Many early play scholars were in agreement that play and work in classrooms and schoolyards are distinct but related and valuable for child development (Frost, 1992). Froebel held that plays of childhood are the germinal leaves of later life, and the creative actions of children are the basis of education. Dewey argued that play and work engage the whole child, reduce the artificial gap between school and home life, and result in social and intellectual ends. Piaget tied the play/work distinction to his scheme of cognitive development, maintaining that the difference between the two is one of degree. Vygotsky distinguished play as a leading factor in development, proposing that changes in play represent growing emphasis on reality and more complex forms of thought. Csikszentmihalyi wrote that during play the child is at the peak of his/her freedom and dignity and believes that the quality of life is improved by applying play to human activities such as physical and academic work.
Scores of contemporary scholars and nature organizations echo the central role of play, work, and nature in human development. The Children & Nature Network develops programs for securing rationale, research data, and promoting international action for getting children into nature. A 2011 CNN survey shows children and youth getting outdoors in nature increasing from one million in 2009 to three million in 2011. The National Wildlife Federation (NWF) and the National Recreation and Park Association (NRPA) joined forces in 2012 with a three-year goal to combat “indoor childhood” and lack of “green time” by reconnecting 10 million children with the many benefits of nature – health, school readiness, academic performance, and overall well-being. Such challenges are taken seriously by growing numbers of American schools.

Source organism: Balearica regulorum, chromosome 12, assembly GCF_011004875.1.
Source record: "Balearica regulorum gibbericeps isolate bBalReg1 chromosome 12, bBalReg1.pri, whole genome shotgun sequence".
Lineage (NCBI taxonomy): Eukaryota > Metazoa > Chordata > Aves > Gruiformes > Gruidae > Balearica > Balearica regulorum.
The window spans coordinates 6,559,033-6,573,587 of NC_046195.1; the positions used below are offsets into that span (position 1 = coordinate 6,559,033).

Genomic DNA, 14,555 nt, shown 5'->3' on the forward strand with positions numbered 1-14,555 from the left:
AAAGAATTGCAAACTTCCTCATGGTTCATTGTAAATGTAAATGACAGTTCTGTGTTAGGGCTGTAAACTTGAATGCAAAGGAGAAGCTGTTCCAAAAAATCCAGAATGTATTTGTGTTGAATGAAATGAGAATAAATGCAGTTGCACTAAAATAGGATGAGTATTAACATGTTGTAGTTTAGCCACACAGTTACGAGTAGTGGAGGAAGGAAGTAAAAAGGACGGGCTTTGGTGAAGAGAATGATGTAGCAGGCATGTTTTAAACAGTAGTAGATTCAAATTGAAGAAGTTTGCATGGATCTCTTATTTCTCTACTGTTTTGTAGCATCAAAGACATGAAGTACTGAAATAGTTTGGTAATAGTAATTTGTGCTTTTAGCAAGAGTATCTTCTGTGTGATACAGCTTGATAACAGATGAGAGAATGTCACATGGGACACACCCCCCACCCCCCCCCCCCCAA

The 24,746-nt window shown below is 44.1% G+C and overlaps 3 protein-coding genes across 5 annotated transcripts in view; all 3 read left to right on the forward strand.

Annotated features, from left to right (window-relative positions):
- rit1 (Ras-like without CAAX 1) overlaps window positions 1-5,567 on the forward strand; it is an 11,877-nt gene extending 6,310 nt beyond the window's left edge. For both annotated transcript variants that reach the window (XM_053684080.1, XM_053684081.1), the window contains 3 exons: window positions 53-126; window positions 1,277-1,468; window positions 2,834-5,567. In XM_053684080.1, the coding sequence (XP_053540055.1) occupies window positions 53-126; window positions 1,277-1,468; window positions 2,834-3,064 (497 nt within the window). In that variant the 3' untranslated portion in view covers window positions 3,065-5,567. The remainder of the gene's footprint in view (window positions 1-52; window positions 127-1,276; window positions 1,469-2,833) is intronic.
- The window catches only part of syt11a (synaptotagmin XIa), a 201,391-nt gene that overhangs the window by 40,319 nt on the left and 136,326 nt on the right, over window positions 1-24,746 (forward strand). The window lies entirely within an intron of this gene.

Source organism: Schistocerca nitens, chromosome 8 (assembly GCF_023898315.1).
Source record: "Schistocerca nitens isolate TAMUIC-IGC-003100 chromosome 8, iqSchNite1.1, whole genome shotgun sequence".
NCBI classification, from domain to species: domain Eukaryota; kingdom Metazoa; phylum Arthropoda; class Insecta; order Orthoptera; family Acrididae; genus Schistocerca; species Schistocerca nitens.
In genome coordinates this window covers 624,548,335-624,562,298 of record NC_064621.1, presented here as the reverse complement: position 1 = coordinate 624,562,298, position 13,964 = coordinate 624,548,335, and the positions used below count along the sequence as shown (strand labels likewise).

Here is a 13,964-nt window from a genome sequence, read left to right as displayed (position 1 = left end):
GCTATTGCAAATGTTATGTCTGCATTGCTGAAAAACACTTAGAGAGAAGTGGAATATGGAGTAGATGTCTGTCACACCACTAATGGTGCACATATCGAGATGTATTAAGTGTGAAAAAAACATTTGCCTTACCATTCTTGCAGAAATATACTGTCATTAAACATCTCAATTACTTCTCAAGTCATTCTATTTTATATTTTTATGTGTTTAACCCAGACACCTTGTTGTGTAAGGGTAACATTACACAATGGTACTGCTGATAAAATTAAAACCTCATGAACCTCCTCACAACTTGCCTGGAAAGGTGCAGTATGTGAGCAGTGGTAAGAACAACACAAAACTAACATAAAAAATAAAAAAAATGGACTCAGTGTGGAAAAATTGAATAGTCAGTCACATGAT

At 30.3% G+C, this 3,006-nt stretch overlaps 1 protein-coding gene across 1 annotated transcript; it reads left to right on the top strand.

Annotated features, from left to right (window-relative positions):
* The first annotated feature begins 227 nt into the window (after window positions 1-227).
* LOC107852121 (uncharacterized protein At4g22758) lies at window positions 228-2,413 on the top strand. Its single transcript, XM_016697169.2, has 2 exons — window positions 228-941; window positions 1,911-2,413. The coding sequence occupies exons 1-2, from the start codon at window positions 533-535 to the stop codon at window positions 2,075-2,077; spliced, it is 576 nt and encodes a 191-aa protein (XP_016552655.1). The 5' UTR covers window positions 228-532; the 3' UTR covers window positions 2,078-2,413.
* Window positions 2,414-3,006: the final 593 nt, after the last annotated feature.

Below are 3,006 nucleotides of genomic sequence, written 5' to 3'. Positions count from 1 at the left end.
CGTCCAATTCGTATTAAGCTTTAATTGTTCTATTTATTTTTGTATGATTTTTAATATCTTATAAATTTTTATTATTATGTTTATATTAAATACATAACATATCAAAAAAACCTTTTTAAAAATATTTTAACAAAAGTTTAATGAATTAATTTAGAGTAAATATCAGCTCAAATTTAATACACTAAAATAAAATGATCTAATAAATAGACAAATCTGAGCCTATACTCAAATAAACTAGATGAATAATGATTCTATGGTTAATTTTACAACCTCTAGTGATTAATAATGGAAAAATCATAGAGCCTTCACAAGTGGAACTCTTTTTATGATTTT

Creating the “Outdoor Classroom.”
For almost four decades Redeemer Lutheran School in Austin, Texas has been a research site for outdoor play. Over time, steps were taken to integrate classroom investigation and learning with outdoor play/nature yards and to identify benefits for preschool and elementary school children resulting from daily play and work (both physical and academic) in built and natural outdoor schoolyards. Integrating the Redeemer schoolyards for play, work, and learning began with the creation of natural and built environments in 1974. The play and nature yards were started in a barren outdoor playground by volunteers (men, women, and children) and University of Texas graduate students to provide and create play materials and equipment from scrap and to plant shade trees, fruit trees, shrubs, and small vegetable gardens. The earliest grounds were gradually transformed into three developmentally based playgrounds and natural areas with manufactured equipment periodically removed and replaced for research purposes. During the early 1990s, an essential element for development, regular instruction, and maintenance at integrated schoolyards was added – an adult to guide and support the children’s nature experiences. This science enrichment teacher, a skilled naturalist, provides hands-on science and nature experiences for most of the school’s 500 students, preschool through middle school.